Mon, 12/31/2012 - 18:08 | 3110722 Aurora Ex Machina
Aurora Ex Machina's picture

Aww, you pulled your Blood comment, I was going to have fun responding to that one...

Mon, 12/31/2012 - 19:27 | 3110732 Radical Marijuana
Radical Marijuana's picture

So, regarding that quote from BIS Paper 65 ...

By the time one gets enough data to more correctly model, it is then already too late to do any good.

Better luck next time?

As you have mentioned your quote before, Aurora Ex Machina, I will repeat my favourite observation of the deeper dilemma behind all economic modelling, which is the background REALITY of its human ecology context, in which DECEITS are the most important factors at play.

I believe that any computer intelligent enough to adequately model its world, with an adequate model of itself within that world, would find itself inside of all the same paradoxical problems that human beings already do. It would be modelling the fact that it emerged into the world, and that its pattern could pass away. It would be modelling the problem of where is its electricity coming from, and how to make sure to keep that coming. It would be modelling what other entities might interrupt that flow of electricity, and what could be done about that. WHEN dealing with the last question, it would be modelling the degree to which other entities were deceitful regarding their intentions and actual activities.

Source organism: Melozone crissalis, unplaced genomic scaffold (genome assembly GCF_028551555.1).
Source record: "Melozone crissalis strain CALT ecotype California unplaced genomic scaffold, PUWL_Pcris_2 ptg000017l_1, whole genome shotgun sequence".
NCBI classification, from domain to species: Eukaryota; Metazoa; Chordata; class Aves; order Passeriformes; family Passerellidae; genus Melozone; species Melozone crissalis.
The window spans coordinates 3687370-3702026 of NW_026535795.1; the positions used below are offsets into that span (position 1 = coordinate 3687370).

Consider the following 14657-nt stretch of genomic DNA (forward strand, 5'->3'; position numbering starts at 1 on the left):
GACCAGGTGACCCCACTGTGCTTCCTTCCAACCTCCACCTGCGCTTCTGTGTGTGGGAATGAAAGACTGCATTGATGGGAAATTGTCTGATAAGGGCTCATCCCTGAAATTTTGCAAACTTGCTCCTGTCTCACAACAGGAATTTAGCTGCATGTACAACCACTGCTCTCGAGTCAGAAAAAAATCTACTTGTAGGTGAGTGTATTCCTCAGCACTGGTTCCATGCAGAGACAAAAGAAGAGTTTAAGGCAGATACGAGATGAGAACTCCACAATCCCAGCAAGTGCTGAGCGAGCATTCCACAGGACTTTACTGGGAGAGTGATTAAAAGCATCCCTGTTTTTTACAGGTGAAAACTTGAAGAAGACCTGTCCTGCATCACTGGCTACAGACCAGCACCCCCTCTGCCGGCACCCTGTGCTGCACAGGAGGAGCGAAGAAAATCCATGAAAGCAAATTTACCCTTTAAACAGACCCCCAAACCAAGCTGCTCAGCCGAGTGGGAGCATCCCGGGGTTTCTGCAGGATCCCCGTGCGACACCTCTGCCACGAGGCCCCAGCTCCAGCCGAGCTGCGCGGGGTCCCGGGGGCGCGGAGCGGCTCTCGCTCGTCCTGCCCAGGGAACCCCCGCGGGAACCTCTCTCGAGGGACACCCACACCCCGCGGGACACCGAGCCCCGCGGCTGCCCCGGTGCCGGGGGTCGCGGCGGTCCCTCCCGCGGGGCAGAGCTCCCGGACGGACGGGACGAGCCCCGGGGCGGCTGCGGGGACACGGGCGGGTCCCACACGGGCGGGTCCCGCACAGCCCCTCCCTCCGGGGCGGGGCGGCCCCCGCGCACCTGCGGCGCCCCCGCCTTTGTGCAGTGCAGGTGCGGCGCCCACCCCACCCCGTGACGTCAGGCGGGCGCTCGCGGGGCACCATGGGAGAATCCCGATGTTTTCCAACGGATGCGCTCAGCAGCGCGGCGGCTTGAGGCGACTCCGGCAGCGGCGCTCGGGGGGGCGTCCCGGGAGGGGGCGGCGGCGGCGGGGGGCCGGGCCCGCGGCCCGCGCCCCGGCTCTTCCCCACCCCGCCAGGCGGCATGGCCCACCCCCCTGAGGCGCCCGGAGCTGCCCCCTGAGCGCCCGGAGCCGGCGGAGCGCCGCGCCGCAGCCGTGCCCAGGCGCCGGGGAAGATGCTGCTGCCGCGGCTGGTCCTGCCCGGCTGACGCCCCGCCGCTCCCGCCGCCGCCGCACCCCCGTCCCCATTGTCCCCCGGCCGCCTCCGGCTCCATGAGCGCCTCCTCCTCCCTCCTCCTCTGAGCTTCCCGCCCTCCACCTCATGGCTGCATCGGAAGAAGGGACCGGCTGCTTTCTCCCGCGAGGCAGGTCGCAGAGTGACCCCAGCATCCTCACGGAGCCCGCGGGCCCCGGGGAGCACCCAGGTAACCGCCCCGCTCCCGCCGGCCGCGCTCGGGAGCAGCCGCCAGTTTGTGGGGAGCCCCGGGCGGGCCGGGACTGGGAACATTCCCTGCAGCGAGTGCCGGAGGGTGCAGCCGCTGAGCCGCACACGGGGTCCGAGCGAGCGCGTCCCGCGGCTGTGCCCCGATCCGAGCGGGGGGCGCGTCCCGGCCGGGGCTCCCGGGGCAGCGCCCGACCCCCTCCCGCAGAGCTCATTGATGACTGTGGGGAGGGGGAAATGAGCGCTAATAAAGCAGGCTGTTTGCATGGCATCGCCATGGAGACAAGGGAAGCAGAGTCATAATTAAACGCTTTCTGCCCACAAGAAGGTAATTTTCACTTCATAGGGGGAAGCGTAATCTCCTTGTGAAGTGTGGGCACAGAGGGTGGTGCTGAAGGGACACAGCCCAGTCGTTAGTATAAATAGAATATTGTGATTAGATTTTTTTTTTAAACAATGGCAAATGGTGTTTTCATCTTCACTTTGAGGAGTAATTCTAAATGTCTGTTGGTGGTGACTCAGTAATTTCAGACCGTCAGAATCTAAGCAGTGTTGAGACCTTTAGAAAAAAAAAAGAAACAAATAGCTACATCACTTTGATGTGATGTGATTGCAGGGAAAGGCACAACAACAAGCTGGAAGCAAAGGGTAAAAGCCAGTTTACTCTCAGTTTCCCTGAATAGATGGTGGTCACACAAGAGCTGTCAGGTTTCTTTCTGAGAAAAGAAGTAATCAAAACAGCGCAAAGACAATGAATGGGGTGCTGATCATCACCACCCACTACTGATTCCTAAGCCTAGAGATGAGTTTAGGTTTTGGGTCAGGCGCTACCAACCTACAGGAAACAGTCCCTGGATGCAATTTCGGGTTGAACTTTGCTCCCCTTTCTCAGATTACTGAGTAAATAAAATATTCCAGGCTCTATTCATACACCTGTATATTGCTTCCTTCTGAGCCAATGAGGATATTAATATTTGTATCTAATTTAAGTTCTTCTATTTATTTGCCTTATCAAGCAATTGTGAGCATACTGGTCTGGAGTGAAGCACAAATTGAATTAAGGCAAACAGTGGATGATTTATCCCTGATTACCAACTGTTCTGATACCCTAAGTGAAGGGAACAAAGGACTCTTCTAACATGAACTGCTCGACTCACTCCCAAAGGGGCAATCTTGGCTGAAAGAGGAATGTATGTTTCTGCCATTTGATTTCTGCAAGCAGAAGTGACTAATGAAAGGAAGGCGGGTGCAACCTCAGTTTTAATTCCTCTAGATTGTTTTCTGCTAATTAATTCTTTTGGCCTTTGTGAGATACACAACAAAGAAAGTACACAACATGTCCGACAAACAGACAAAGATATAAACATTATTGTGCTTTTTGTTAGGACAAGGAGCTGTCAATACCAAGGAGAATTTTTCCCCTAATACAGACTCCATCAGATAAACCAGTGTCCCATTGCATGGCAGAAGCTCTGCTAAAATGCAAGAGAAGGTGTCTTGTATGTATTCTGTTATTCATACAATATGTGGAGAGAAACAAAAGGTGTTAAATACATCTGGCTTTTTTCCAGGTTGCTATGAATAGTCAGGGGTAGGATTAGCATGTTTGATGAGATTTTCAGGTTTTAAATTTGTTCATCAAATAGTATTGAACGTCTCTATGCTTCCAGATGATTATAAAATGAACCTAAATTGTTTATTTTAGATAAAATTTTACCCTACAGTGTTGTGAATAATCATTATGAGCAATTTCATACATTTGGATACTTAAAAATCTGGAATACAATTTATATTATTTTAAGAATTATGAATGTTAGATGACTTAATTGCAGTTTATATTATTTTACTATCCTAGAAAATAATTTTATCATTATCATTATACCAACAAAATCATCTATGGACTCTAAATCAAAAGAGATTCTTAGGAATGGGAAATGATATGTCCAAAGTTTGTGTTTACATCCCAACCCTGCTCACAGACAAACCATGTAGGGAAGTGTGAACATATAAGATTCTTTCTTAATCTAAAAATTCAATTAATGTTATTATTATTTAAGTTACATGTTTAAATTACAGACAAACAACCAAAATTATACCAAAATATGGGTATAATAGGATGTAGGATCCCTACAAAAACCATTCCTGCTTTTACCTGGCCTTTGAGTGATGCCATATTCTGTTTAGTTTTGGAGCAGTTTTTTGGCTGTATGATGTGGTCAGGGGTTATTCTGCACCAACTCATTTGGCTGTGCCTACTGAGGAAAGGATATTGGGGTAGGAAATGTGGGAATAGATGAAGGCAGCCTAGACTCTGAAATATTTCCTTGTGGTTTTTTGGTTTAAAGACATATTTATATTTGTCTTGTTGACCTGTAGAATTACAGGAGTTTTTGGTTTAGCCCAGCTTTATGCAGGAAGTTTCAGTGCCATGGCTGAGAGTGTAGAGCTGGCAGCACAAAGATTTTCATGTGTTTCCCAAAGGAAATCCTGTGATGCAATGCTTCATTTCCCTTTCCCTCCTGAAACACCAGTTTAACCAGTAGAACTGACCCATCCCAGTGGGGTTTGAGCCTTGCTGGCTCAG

I believe that the algos we have now are mostly stone cold stupid. However, I also believe that they are evolving at an exponential rate towards being able to adequately do the things which I mentioned in the previous paragraph.

It is bizarre to try to imagine how the FED rationalizes its own existence. The actual history of the FED is the runaway triumph of deceits, done through bribery, intimidation and assassination, etc..  How does one program a computer to understand that adequately, without making that computer become psychotic? The GI/GO ways that these things function now is primarily due to the ways that there are nested layers of deceits, which are interpenetrating toroidal vortices of organized lies, operating organized robberies. Those models skim across the surface of very thin ice, since they do not account for the fact that the money system is backed by the murder system.